Introduction: How to Make a Yoshi Costume
For my school's sports carnivals I like to dress up, and as green house captain this year, I had to do a good job. I made a Yoshi costume for the swimming carnival, and I think it worked pretty well.
By the way, I recommend NOT doing it during the hot Aussie summer like I did ;)
Step 1: What You Need
This is the equipment that I would recommend.
• 2 beach balls (somewhere between 40-70cm diameter, depending on head size)
• Glad wrap (cling wrap, saran wrap, whatever you call it in your country)
• PVA glue
• Green paint, white paint and red paint or red tape
• Black permanent marker
• Strong tape
• Clothes pegs/clamps
• Masking tape
• More paint
• Glad wrap
• Green shirt (preferably long sleeved)
• Green gloves
• Long green pants
• White material/shirts
• Large brown shoes, I used a pair of ugg boots
• Backpack and a brown covering for the shell
Step 2: Plan
Start off by planning.
Take some photos of yourself, draw some pictures, figure out the scale of everything.
I mostly worked off a Hungry Jacks Yoshi figurine which was approximately 20 times smaller than real life. This will help you determine the size of the beach balls.
Step 3: Paper Mache Mini-instructable
This instructable requires a fair bit of paper maché, so here's how I made it. Feel free to use your own recipe.
1. Half-fill a plastic chinese take-away container with warm water.
2. Pour in some PVA glue (the more the better, I only used a small amount).
3. Here I added some plaster of paris. After a while I realised that the plaster does more harm than good. Don't use too much.
4. Flour. Lots of flour. Not too much, but enough to get a fairly thick mixture.
5. Dip a strip of newspaper in the mixture (I found that newspaper tends to rip one way much neater than the other)
6. Use two fingers to squeeze off excess mixture back into the container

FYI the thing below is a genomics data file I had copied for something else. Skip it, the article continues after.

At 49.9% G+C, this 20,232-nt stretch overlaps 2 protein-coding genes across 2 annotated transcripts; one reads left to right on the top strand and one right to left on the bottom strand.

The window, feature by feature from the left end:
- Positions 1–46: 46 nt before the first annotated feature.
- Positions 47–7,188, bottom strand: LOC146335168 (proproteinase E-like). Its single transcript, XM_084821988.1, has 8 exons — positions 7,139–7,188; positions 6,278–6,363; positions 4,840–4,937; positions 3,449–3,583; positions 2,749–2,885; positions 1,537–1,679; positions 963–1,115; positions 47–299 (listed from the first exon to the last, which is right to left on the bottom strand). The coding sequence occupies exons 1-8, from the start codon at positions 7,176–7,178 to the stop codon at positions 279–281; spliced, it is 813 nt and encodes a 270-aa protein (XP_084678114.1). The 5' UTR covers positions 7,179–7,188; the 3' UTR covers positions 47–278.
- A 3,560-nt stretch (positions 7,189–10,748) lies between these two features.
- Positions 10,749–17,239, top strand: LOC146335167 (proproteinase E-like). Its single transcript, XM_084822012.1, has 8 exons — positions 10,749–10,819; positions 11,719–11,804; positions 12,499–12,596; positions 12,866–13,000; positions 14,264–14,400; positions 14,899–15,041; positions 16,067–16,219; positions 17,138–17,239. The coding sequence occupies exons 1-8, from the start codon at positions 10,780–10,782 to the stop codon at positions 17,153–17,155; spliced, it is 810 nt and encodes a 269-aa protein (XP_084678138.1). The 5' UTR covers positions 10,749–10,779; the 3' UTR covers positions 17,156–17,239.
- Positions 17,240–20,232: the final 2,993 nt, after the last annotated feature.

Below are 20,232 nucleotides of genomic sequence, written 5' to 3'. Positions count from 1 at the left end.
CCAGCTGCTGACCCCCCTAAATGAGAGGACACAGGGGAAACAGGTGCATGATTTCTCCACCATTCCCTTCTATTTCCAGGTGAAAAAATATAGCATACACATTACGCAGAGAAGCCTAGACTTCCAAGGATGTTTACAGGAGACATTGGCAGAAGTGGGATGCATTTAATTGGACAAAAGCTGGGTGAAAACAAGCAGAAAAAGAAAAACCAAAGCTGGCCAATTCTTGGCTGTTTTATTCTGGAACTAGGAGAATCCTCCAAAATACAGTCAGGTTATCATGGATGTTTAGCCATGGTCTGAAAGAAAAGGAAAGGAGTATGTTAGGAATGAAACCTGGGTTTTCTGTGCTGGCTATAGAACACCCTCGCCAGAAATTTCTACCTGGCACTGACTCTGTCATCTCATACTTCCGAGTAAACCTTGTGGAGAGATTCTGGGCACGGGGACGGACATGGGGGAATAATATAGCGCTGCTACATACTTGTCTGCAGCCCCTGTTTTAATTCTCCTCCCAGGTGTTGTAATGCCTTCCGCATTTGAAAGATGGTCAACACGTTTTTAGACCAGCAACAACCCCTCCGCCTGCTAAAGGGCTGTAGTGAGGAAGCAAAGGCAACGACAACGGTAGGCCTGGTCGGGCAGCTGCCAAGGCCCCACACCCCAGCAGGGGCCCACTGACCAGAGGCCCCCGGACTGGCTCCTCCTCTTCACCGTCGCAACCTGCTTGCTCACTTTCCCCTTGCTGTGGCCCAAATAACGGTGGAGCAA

7. Apply the strip
Step 4: Paper Mache the Beach Balls
First, I paper machéd the beach balls. I planned on being cheap and saving a couple of dollars by reusing the beach ball. This was nearly a very bad idea but it turned out ok. If you want the main head and the nose to be nice and smooth, make sure you get two balls.
Cover the ball with a layer of glad wrap in case the paper maché sticks to the ball. Apply the strips to the ball, do as many layers as you need to until it is fairly hard. I think I had ~6 layers on each ball.
Once dry, cut around the circumference if it is for the nose. (If you are only using one ball, the first should be the nose) You will probably cut the ball. Having the two eggshell halves makes the inside dry better and will make later steps easier.
For the second ball, it is important to know that the head is more elongated than the nose. If you are reusing the first ball, it will probably deflate as you cover it. When you cut the head, just cut a hole in the bottom (where your head will eventually go). If you had reused the ball, it will probably have sunk on the point it was standing anyway. Mine did, so rather than cutting a hole, I just never made that section.
Step 5: Paper Mache the Eyes
For the eyes I blew up two balloons to a small size and tied a string around them to get the desired shape. In the end, my eyes were a bit too small.
Step 6: Make the Spines
To make the spines, cut some pieces of cardboard the right size. I used three pieces for each of the three spines. Two on the edge and a spacer int he middle. wrap some tape around these. Optionally paper maché.